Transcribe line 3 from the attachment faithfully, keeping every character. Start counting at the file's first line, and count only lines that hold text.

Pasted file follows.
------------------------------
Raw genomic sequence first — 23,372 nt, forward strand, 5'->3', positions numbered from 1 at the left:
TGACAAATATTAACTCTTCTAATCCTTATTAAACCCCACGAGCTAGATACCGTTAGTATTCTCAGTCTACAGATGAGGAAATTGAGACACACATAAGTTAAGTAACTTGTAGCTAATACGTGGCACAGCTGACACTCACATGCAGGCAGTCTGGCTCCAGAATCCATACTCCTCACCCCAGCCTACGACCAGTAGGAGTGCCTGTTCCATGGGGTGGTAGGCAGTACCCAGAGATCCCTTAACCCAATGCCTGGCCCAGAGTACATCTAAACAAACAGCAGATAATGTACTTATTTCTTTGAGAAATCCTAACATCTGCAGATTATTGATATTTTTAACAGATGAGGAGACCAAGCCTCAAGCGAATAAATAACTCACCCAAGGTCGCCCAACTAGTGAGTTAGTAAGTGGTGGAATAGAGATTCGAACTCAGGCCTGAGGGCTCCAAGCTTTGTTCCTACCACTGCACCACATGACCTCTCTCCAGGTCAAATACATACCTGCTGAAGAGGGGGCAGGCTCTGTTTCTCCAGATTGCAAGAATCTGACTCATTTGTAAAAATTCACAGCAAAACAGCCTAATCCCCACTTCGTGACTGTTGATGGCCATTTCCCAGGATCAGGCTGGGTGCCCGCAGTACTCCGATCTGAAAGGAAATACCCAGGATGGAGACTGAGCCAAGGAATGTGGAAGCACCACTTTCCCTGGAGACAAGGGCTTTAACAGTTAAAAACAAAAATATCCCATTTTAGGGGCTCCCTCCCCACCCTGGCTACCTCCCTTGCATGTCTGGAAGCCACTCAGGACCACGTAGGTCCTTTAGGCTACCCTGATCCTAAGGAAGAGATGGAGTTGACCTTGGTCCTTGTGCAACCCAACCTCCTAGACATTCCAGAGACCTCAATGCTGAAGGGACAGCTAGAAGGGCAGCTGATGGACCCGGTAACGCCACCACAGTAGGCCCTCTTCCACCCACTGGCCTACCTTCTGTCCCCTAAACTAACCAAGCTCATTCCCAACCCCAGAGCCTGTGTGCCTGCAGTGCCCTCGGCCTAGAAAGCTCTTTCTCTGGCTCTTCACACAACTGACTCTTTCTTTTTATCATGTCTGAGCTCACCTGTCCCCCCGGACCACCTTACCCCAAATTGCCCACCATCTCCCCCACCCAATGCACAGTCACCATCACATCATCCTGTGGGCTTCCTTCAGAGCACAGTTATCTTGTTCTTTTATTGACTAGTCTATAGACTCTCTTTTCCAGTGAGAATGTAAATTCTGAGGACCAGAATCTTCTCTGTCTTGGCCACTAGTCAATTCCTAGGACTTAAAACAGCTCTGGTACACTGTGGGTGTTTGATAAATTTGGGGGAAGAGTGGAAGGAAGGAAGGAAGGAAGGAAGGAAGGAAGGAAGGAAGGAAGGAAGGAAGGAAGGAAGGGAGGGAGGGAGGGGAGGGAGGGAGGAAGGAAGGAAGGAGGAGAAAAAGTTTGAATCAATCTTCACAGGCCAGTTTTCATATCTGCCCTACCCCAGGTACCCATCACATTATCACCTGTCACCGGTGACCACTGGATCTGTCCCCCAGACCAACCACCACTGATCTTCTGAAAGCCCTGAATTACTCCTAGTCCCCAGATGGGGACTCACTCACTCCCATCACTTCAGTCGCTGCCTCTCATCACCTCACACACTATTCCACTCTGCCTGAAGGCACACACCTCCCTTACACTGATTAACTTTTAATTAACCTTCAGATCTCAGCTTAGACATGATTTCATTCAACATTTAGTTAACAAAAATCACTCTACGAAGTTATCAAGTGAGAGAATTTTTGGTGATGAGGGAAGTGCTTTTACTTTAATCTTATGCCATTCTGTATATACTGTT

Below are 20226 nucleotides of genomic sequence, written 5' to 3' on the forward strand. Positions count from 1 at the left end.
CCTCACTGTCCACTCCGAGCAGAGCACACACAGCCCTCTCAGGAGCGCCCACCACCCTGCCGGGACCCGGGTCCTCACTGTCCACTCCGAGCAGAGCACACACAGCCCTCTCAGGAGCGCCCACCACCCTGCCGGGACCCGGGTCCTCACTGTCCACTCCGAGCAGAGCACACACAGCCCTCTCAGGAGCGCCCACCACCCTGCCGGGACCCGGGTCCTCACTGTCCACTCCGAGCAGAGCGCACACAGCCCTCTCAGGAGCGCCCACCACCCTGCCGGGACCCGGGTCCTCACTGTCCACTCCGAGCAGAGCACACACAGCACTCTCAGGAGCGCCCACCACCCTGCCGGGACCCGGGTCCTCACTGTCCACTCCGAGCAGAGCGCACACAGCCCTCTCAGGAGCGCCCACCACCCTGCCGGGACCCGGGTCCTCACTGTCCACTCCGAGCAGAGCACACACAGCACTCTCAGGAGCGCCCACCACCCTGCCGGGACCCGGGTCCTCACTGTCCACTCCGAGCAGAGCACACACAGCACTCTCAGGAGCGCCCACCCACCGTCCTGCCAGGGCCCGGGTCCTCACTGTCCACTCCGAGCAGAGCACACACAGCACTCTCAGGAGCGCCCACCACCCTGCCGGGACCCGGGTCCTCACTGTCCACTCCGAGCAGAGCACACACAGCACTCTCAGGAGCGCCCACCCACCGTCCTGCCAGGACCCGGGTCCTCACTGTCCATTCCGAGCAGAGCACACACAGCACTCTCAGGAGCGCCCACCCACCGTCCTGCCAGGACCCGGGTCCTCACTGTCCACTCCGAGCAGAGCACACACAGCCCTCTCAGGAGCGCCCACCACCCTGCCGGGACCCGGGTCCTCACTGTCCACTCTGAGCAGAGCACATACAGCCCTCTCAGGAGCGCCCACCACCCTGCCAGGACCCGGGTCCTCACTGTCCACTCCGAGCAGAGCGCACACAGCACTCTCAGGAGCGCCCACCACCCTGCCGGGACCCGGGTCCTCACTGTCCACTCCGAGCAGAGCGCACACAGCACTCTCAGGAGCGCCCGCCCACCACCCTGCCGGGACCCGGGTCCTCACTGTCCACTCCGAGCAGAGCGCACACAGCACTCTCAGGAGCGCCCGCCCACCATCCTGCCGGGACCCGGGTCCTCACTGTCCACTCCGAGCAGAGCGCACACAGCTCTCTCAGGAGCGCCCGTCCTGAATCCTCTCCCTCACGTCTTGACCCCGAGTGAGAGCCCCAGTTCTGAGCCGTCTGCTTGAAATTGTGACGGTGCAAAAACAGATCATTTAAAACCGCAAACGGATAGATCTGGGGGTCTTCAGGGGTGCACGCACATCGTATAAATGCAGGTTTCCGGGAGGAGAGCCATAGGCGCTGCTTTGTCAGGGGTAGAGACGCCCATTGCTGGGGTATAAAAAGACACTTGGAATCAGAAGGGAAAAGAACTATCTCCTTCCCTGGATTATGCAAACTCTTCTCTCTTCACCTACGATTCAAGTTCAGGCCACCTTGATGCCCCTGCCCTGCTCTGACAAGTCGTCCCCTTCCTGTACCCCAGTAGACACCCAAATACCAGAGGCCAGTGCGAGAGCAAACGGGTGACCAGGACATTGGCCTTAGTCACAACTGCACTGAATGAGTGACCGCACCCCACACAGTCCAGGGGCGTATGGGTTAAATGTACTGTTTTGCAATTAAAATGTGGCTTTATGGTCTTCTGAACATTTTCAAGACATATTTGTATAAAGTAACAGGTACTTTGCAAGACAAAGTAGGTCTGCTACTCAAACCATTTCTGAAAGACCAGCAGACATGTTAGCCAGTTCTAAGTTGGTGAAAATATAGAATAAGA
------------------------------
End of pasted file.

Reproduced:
Below are 20226 nucleotides of genomic sequence, written 5' to 3' on the forward strand. Positions count from 1 at the left end.